THE absence of a solid stance on the death penalty bill among majority bloc lawmakers will kill its chances of passage, opposition congressmen declared Tuesday.
Representatives Edcel Lagman of Albay and Teodoro Baguilat of Ifugao claimed that about 50 lawmakers would line up to debate the bill’s proponents, even as Speaker Pantaleon Alvarez of Davao del Norte said he was confident the bill would hurdle Congress in just 30 days.
“If there will be a conscience vote, then definitely, it will not pass. But the Speaker wants a party vote, which is a pressure vote. So members of the House [from the majority]who are against the death penalty may be pressured to not attend the session anymore [when it is time to cast the vote],” Lagman told reporters.
Lagman is familiar with such maneuver, which led to the passage of his pet Reproductive Health (RH) bill in 2012 after some members of the then ruling Liberal Party (LP) did not show up during voting on the divisive birth-control measure.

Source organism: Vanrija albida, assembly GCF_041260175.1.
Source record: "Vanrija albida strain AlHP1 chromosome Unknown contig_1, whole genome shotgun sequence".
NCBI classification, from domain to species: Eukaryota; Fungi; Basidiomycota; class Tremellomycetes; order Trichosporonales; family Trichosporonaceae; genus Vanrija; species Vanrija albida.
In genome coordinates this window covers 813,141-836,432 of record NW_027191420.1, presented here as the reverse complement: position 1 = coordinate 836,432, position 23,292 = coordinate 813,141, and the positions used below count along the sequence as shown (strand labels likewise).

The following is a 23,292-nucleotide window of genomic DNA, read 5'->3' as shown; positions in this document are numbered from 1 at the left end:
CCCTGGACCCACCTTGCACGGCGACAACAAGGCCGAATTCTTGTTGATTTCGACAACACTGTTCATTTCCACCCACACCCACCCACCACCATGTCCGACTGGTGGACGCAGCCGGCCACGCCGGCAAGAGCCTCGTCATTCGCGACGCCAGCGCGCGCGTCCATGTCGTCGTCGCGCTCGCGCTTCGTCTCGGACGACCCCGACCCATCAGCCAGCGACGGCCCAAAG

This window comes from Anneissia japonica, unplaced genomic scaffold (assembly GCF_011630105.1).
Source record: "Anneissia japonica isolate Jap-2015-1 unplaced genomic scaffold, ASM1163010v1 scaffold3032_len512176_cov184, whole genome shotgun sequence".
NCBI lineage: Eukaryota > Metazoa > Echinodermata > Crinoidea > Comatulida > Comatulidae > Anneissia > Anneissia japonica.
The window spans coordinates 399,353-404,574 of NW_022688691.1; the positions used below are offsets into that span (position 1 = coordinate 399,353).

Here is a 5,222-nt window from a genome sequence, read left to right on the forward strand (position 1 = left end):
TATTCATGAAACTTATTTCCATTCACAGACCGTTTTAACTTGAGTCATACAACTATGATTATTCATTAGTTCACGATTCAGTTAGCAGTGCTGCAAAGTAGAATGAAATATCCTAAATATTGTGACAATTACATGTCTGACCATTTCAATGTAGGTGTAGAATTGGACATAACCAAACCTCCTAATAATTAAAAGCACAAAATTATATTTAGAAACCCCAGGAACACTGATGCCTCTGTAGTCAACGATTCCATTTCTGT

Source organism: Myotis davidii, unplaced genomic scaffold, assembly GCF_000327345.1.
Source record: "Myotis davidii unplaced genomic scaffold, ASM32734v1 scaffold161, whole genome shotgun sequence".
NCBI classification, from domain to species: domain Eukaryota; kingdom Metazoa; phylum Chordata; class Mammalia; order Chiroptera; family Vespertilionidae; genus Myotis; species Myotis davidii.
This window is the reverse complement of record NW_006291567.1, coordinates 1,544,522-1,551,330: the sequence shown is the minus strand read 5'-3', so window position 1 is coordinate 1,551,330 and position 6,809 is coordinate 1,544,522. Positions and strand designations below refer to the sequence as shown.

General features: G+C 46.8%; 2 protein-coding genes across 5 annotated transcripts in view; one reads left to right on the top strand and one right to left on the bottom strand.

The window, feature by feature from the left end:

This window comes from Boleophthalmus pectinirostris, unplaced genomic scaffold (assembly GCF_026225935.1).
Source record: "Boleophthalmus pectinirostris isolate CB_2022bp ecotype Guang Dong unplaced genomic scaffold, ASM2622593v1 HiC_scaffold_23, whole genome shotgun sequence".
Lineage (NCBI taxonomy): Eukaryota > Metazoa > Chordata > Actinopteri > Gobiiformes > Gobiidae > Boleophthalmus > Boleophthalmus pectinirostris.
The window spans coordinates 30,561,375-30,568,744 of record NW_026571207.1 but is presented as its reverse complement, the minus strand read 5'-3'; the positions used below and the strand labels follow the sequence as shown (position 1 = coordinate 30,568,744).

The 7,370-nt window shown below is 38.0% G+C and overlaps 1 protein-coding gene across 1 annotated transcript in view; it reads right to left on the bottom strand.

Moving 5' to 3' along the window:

At that time, the LP was overwhelmingly for the RH bill, which became Republic Act 10354.
In the current 17th Congress, the ruling party is President Rodrigo Duterte’s PDP-Laban, of which Alvarez is a member. There are at least 62 PDP-Laban members in the House of Representatives, but the PDP-Laban is just one of the parties under the “Super Majority” coalition that includes the Nacionalista Party, Nationalist People’s Coalition, National Unity Party, LP and Lakas-CMD.
Also part of the Super Majority coalition is the anti-death-penalty Makabayan bloc of party-list groups Bayan Muna, Gabriela, Kabataan, Alliance of Concerned Teachers and Anakpawis.
In a news conference, Alvarez admitted he had yet to talk with PDP-Laban’s coalition partners but said he was confident the President’s allies would toe the line.
“I am very confident that we can pass it because we have a coalition, the Super Majority. If ever there will be people who will deviate from that, their number would just reach to as much as 10,” Alvarez said.